This past May, my second son graduated from Kindergarten. My mom and her sister were able to come be here for it. On the way to the graduation, with only babies in the van with us, I asked Mom if anything Dad has is genetic. She said something like this: "I never told you all the details about your conception. We tried for several years to get pregnant and we decided to go to a fertility doctor. I only had a cycle a few times a year and Dad had a low sperm count. He put me on fertility drugs and got my cycle regular and he suggested we use a sperm donor. But your dad and I kept trying while I was on the fertility drugs. We never told anyone."

My first reaction was something like, "Are you telling me that Dad isn't my real father?" As soon as she said it, though, it all made since where my nose came from. It came from my biological father!

Keep in mind that I was driving! It was a crazy conversation that just sort of happened. There was no plan to it, and I'm sure Mom didn't wake up that morning knowing that she was going to spill the beans on a 33 year old secret. Also, because Dad really did get Mom pregnant with my sister when I was 4, I think that Mom was convinced that because they kept trying while she was on the fertility drugs that he really did get her pregnant with me. I think the use of artificial insemination may have just become a non-issue in her mind. I can't speak for her, but this is what I'm guessing.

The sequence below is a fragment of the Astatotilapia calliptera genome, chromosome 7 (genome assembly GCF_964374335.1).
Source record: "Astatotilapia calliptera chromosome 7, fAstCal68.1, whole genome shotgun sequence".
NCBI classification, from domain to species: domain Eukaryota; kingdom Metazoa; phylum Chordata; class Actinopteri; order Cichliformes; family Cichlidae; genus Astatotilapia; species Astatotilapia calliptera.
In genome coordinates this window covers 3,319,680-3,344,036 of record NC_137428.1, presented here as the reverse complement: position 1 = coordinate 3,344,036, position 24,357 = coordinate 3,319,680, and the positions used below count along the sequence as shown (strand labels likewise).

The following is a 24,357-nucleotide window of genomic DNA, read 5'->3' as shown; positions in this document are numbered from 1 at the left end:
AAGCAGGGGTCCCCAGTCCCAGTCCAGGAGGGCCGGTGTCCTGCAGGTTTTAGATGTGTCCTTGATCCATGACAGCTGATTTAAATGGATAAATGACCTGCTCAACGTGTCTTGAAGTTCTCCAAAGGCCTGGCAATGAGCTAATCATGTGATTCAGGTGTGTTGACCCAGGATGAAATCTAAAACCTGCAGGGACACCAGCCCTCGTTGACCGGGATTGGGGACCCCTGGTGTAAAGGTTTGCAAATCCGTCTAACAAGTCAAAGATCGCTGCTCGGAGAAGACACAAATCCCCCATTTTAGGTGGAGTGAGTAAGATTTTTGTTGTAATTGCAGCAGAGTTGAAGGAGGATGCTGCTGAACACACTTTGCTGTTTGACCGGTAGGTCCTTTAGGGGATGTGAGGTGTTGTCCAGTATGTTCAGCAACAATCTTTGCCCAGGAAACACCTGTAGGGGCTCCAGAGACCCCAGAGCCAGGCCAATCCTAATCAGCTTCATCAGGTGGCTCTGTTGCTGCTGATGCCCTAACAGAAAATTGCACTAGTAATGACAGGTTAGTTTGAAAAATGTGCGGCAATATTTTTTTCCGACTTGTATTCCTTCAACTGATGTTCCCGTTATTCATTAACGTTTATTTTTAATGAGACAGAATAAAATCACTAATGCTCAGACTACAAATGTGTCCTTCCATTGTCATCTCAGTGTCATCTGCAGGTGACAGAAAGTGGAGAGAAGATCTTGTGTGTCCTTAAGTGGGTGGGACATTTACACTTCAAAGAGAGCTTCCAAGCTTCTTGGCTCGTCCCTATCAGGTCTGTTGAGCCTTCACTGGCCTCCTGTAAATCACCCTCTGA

So this conversation only lasted about 15 minutes before we got out of the van to go watch my son graduate. Then we all went out to eat. I'm not sure how I went through the evening looking relatively normal.

Once we got home that night, I asked Keith to google the possibility of green and blue eyed parents having a very brown-eyed daughter. What he found was that it was virtually impossible. I cried. Really hard. Keith just held me. But I didn't really need the eye color to confirm what I already knew. When Mom said they used a sperm donor, everything just made sense.

I've read what some other people have said about their "social fathers" and how they never felt close to him or something to that effect. That was not me and my dad. I was a Daddy's girl. I probably had my dad twisted around every finger I had when I was younger. There was no divide or disconnect or anything between us. He loved me and I loved him. Let me correct that - he loves me and I love him.

Keith and I spent a good deal of time talking with Mom about the whole situation that night after everyone went to bed. When they left the next day, I immediately sat down at my computer and started my search.